The relationship between United Nations peacekeepers and civilian staff and the vulnerable people in South Sudan they are working for must be one of mutual trust and confidence, said a senior UN official, noting that instances of sexual exploitation and abuse by UN personnel not only breaks down that relationship, it also destroys the trust communities have in the Organization.
“It is conduct which is absolutely abhorrent and a conduct which is extraordinarily painful to its victims and undermines the UN itself and, of course, dents the trust that communities should have in the UN,” said Jane Connors, the UN Victims’ Rights Advocate, at the end of her visit to the country.
“It is about dignity for the victims, compassion, a real feeling of empathy, a feeling that they are not forgotten – that victims feel they can tell their story to someone like myself and, if they’re lucky, to the Secretary-General as some have been able to do,” she said, adding: “That their hurt, their pain is acknowledged, and we do as much as we possibly can do to make their situation better.”
The Victims’ Rights Advocate is visiting South Sudan to promote the importance of the “no excuses, zero tolerance” approach to UN personnel.
During her visit, she has met with victims and local authorities and spent time listening to the concerns of internally displaced persons residing at the UN Mission in South Sudan (UNMISS) Protection of Civilians’ Sites.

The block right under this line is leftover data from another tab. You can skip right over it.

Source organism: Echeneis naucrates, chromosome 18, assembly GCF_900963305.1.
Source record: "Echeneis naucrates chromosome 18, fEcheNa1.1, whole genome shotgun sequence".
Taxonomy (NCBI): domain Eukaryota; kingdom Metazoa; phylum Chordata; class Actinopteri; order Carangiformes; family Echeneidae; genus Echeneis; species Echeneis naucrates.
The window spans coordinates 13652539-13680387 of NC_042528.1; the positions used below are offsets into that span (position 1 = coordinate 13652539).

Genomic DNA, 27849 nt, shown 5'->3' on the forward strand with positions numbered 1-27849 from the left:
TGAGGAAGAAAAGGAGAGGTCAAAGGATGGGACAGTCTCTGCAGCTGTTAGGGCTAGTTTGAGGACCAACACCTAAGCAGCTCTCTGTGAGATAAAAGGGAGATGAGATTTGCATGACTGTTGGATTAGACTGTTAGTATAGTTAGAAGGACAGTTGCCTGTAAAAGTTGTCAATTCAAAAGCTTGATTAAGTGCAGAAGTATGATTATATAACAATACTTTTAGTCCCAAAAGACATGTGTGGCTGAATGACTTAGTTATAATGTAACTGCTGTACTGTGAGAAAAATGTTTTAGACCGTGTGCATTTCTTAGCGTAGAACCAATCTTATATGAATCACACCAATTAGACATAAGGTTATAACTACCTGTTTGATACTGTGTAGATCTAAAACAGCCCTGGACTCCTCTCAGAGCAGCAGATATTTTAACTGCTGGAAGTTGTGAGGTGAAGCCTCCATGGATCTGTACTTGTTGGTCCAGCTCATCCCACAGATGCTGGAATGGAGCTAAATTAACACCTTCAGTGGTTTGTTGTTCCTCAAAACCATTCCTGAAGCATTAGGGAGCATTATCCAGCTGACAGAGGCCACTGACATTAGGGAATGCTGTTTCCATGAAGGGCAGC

“There should be no victims. Women and girls should not feel pain,” she told crowds of people at the Malakal camp, in the north of the country.
“All I can say is the UN entities, funds, programmes, agencies and the Mission stand with you but you are in the lead to say no and act.”
Globally there were 103 allegations made last year with four in South Sudan.
The low number could be due to reluctance on part of victims to report abuse because of the stigma attached. Therefore it is vital to encourage reporting to ensure perpetrators are held accountable.
“Many victims are focused on their lives, as you know, legal processes take a long time and many victims wish to move on. They are interested in justice, but at the same time, they wish to rebuild their lives, move into a scenario whereby they feel valued, they are not stigmatized, and that is the approach we need to take,” said Ms. Connors.
“We need to ask the victim what she or he wants and not substitute our judgement, not say you need to do this, you need to do the other.”
Ms. Connors was appointed in line with the Secretary-General’s pledge – made in his report on ‘Special measures for protection from sexual exploitation and abuse: a new approach’ – that the UN will put the rights and dignity of victims at the forefront of its prevention and response efforts.